As Christians it is important to think about how we might respond to these terrible incidents. I think it is easy to just see this as a black and white, open and shut case of bad Islamic extremists killing good westerners, we want to see it that way because we too are westerners and we like to think that we are good. The trouble is with this black and white version of the story - the bad extremist murders the good westerner, is exactly the same as the story the extremists buy into they just tell it the other way round: The bad Westerner and the good Muslim.
Splitting good and bad like this and simplifying what is actually quite complex allows us to justify killing and murder - They are all bad therefore it is ok to exterminate them - this is what the men who went into that office in Paris on the 7th January had done, the people they killed in their mind were all bad, they had turned into Monsters for the extremists and so it was ok to kill them, in fact the bad monsters are so threatening to them that it is essential to kill them.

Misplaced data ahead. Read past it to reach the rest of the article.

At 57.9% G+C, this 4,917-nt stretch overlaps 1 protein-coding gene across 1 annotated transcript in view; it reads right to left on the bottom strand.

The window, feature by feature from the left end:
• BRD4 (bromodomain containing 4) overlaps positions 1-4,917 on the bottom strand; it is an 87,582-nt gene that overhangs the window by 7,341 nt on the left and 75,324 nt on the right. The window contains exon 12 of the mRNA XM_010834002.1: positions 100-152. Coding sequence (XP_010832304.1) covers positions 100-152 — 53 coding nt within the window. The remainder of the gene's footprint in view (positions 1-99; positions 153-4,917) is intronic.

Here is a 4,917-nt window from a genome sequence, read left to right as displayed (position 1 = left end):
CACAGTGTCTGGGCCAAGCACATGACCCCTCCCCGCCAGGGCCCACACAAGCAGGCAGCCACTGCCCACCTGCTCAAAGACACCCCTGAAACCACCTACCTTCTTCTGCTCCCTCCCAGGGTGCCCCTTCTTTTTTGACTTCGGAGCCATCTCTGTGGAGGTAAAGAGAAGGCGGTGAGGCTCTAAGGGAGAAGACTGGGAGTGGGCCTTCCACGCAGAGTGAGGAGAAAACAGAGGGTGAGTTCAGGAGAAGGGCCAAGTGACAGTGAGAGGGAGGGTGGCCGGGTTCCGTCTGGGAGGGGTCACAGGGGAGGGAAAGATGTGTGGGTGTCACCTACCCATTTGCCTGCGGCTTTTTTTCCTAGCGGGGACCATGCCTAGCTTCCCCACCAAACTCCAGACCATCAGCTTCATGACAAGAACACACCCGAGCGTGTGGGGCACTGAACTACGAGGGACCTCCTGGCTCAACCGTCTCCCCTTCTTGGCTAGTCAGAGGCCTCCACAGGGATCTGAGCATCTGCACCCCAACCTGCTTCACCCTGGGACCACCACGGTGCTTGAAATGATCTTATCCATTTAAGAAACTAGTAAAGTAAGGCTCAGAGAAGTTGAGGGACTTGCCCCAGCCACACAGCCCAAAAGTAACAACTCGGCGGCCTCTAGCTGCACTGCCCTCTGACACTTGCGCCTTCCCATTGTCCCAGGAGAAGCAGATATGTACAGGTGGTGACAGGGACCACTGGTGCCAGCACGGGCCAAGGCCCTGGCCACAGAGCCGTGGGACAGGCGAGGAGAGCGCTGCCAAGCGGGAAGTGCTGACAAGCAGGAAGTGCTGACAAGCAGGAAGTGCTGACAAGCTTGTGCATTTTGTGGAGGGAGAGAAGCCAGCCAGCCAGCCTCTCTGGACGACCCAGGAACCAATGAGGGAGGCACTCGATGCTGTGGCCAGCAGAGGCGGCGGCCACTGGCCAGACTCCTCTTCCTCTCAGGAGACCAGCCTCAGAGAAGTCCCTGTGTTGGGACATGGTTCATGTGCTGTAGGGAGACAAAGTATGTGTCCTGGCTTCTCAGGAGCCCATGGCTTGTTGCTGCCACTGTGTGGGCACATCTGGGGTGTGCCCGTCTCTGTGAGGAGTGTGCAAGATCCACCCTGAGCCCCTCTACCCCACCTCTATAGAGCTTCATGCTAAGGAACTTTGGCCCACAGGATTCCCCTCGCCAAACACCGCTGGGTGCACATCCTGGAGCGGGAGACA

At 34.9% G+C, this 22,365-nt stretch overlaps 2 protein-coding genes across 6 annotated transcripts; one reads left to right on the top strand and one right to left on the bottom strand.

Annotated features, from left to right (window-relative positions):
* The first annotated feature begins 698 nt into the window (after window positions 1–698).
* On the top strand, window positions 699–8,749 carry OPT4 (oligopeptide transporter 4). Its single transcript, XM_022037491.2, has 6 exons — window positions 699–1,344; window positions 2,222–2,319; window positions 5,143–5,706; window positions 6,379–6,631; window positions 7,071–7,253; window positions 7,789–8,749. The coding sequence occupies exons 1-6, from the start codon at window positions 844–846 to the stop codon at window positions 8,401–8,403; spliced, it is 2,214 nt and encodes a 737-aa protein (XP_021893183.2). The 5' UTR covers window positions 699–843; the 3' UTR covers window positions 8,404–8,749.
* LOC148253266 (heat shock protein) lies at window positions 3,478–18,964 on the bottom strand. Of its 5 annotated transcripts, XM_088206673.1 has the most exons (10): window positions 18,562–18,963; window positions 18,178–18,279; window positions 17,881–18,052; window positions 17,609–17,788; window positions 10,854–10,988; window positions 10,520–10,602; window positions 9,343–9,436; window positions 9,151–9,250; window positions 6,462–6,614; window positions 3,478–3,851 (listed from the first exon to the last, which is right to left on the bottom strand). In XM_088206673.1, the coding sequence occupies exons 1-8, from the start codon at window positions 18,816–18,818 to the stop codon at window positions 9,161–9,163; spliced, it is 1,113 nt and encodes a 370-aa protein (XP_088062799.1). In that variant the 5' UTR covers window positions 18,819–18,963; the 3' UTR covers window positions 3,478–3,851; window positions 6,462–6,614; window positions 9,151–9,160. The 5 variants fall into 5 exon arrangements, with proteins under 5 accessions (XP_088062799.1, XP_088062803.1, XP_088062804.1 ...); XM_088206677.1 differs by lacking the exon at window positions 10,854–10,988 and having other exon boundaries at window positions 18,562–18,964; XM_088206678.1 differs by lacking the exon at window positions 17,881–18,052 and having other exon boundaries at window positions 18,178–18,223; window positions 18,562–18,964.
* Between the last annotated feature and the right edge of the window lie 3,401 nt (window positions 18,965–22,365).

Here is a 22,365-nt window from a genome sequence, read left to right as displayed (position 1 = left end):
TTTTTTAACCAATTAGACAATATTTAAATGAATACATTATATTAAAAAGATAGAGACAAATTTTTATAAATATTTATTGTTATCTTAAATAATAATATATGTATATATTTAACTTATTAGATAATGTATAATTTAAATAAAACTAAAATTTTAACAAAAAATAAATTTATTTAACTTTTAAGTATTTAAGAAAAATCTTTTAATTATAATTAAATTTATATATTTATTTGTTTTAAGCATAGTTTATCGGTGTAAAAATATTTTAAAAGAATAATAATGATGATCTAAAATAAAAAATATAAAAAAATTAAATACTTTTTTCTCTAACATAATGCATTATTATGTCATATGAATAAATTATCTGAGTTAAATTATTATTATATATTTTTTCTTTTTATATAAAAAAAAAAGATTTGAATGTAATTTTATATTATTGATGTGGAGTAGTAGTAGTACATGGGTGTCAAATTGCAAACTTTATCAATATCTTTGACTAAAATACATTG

As soon as we turn someone into a monster and forget to remember that they too are a human beings just like us, then we become so frightened of them that we want to kill them. You and I may not literally kill them, but in our minds we do because we so desperately want them out of our lives, we will fantasise about their demise and think cruel thoughts about them, poke fun at them, ridicule them to try and deflate their hold over us. And if we have been trained to kill then we may just take a gun and shoot them in the heart, the monster is dead and we are freed from our terror of them.
Jesus says Love your enemies and pray for those who persecute you. The terrorist activity in Northern Ireland calmed down, not by the extermination of the ‘Bad’ and the victory of the ‘Good’ but because there were people who were wiling to see the other side as not just bad, and there were people who no longer wanted to play the ‘good’ ‘bad’ game and so they stopped. Things became grey, cloudy and the clarity of the black and white thinking was gone, the drive to kill the monster was slowed down and the monster turned back into a human being again. The Protestants became human and the catholics became human